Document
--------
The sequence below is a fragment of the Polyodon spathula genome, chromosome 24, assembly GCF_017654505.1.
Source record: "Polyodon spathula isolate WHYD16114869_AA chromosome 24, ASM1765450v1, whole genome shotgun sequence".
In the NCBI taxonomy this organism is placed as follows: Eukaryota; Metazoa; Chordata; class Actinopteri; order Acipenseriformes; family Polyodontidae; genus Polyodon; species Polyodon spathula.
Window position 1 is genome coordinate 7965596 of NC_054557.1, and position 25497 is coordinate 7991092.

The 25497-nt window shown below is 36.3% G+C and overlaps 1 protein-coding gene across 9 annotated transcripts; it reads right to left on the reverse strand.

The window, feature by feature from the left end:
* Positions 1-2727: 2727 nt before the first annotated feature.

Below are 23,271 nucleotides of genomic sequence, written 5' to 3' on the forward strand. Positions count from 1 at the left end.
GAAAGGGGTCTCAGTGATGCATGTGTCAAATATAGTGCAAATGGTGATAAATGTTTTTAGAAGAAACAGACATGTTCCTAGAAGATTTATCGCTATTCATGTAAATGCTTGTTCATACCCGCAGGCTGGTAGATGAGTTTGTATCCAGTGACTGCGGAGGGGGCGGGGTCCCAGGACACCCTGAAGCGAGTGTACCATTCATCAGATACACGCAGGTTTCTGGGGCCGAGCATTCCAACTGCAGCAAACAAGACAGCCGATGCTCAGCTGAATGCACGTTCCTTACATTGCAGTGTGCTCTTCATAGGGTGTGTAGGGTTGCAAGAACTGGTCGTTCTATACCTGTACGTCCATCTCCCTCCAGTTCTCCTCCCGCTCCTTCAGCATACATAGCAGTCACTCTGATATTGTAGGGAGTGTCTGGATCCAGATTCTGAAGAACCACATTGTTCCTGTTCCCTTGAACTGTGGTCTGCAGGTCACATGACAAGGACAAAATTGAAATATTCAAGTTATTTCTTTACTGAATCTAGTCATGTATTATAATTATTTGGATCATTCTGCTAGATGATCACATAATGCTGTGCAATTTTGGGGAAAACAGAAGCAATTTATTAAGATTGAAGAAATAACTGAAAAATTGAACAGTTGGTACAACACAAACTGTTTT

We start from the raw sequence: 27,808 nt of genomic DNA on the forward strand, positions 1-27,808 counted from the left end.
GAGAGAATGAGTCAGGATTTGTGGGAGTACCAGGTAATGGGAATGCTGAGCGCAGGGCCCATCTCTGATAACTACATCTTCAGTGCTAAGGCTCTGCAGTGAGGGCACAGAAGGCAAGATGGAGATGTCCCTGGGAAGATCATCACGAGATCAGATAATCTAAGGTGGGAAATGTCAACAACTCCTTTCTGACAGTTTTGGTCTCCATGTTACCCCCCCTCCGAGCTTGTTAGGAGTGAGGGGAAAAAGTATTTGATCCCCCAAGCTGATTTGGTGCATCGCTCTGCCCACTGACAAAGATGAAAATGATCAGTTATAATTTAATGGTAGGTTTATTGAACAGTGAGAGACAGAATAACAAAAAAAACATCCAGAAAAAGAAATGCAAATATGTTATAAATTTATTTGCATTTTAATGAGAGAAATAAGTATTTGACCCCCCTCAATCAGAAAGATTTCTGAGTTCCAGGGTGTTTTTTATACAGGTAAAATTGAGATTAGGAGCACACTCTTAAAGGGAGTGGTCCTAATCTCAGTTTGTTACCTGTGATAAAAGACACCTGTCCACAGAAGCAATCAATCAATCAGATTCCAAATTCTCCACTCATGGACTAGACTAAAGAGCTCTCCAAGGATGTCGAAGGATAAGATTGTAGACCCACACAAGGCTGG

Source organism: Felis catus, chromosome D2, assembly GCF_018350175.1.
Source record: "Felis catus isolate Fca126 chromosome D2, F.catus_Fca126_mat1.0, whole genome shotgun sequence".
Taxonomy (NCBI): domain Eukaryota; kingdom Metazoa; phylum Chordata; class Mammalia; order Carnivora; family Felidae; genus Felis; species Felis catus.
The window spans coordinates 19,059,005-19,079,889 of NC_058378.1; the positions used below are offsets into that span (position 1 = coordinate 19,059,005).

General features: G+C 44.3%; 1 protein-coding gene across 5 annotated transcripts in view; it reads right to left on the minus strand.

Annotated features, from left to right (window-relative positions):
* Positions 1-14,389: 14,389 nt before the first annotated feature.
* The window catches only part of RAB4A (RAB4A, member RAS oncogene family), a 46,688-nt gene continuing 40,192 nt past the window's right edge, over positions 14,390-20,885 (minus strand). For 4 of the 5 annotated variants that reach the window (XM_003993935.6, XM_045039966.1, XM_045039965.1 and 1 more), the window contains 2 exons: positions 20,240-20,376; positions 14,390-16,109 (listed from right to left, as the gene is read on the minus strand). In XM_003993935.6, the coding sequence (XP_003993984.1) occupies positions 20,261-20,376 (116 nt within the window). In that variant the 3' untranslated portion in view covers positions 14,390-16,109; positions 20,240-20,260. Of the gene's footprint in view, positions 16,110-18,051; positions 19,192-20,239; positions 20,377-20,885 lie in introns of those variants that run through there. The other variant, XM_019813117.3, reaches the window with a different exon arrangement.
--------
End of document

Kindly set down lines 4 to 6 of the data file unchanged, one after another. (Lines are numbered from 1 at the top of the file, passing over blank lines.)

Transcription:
Window position 1 is genome coordinate 7965596 of NC_054557.1, and position 25497 is coordinate 7991092.

The 25497-nt window shown below is 36.3% G+C and overlaps 1 protein-coding gene across 9 annotated transcripts; it reads right to left on the reverse strand.

The window, feature by feature from the left end: